Gas By Another Name

March 17, 2012

Some joy from the Arctic Methane Emergency Group:

We declare there now exists an extremely high international security risk* from abrupt and runaway global warming being triggered by the end-summer collapse of Arctic sea ice towards a fraction of the current record and release of huge quantities of methane gas from the seabed.
Such global warming would lead at first to worldwide crop failures but ultimately and inexorably to the collapse of civilization as we know it.
This colossal threat demands an immediate emergency scale response to cool the Arctic and save the sea ice.
The latest available data indicates that a sea ice collapse is more than likely by 2015 and even possible this summer (2012).
Thus some measures to counter the threat have to be ready within a few months.

More from the Group, other climate studies, videos and reports can also be found here.

This methane is some way-bad shit — a greenhouse gas 20 times more potent than carbon dioxide.
From the UK’s Independent last December and a piece on the joint US-Russia cruise of the East Siberian Arctic seas.
Igor Semiletov of the International Arctic Research Centre at the University of Alaska Fairbanks, who led the expedition:

“Earlier we found torch-like structures like this but they were only tens of metres in diameter.
“This is the first time that we’ve found continuous, powerful and impressive seeping structures more than 1,000 metres in diameter.
“It’s amazing,” Dr Semiletov said.
“I was most impressed by the sheer scale and the high density of the plumes.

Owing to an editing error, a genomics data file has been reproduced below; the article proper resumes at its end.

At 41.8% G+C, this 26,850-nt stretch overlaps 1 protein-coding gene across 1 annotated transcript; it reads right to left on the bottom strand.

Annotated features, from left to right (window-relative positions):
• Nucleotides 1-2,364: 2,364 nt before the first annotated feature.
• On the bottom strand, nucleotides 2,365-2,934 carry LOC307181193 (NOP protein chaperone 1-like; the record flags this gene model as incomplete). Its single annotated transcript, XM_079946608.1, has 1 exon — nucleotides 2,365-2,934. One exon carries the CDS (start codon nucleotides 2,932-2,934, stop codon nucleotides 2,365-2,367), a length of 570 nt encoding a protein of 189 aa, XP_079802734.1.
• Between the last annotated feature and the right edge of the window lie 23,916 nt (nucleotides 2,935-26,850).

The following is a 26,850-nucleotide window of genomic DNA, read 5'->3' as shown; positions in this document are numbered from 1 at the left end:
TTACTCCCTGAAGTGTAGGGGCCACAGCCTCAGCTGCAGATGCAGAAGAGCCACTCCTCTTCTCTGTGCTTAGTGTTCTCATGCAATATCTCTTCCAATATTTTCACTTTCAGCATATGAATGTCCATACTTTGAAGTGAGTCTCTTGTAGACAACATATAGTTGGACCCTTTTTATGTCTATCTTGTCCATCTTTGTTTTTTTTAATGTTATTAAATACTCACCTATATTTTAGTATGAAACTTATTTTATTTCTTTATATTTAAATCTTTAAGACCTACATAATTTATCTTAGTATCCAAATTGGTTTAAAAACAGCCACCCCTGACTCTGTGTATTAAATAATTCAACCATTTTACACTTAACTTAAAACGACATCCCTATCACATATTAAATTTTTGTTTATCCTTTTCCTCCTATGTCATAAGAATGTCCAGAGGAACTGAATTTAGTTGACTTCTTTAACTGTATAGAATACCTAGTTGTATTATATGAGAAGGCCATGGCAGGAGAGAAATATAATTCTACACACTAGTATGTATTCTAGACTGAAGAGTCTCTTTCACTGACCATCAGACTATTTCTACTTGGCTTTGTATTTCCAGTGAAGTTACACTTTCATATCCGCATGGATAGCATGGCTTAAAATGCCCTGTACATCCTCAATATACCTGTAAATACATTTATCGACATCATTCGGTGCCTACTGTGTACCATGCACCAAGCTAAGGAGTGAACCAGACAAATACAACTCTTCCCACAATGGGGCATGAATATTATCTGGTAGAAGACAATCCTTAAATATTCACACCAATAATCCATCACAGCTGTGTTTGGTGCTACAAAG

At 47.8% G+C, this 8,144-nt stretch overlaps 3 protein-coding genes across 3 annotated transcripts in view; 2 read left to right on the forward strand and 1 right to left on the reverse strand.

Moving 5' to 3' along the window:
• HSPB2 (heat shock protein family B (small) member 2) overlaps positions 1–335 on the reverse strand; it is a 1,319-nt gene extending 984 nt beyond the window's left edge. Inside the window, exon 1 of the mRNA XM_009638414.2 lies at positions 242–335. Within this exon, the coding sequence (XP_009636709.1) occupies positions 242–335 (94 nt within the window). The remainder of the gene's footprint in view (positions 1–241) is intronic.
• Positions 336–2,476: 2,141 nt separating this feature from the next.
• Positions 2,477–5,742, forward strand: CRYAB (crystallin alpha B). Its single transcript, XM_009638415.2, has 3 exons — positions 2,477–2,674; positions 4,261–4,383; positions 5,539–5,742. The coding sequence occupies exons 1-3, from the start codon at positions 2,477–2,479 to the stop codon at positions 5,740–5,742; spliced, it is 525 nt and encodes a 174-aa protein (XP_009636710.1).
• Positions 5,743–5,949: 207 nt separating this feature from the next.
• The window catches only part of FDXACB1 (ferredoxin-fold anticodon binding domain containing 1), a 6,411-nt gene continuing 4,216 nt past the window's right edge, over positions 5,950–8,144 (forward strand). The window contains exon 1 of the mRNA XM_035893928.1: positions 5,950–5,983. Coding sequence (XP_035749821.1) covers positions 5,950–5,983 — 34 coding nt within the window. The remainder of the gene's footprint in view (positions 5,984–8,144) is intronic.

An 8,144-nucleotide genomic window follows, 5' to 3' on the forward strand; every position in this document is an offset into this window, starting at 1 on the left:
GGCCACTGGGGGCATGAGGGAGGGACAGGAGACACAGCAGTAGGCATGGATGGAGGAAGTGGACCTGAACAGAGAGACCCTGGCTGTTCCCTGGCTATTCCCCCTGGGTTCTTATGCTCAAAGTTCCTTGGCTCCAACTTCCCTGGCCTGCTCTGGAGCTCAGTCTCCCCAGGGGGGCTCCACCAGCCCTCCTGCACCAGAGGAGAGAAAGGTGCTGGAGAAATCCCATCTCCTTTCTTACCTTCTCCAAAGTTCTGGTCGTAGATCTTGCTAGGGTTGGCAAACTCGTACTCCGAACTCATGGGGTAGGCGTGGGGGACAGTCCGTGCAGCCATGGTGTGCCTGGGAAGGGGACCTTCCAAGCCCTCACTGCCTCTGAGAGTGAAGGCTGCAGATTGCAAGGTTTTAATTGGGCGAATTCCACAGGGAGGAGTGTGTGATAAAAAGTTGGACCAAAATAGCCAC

“Over a relatively small area we found more than 100, but over a wider area there should be thousands of them,” he said.

These science guys from all over the world figure there’s hundreds of millions of tons of this methane gas underneath the Arctic permafrost.
And like a lot of other climate-changing articles on studies/reports/findings, the Independent piece also carried the most-usually found phrase in stories of its kind: ‘More/quicker then previous studies/reports/findings anticipated.’
As such: Dr Semiletov’s team published a study in 2010 estimating that the methane emissions from this region were in the region of 8 million tons a year but the latest expedition suggests this is a significant underestimate of the true scale of the phenomenon.

As the earth continues to warm, the permafrost in the Arctic also starts to melt, which in turn allows this methane shit to bubble up to the surface (as described above as “plumes”) through what’s been called “chimneys” — seen in the drawing at the left — and the more heat, the bigger the release.
Two years ago, this process was already getting bad: “The amount of methane currently coming out of the East Siberian Arctic Shelf is comparable to the amount coming out of the entire world’s oceans.”

The same thing down south in the Antarctic region  — and this methane-release sequence is of the quick BOOM variety, as in not much happening, then pop.

(Illustration found here).

The permafrost methane is just fine where it is right now — everything’s cool until released by what scientists call a ‘trigger,’ and in this case, the trigger is the warming earth.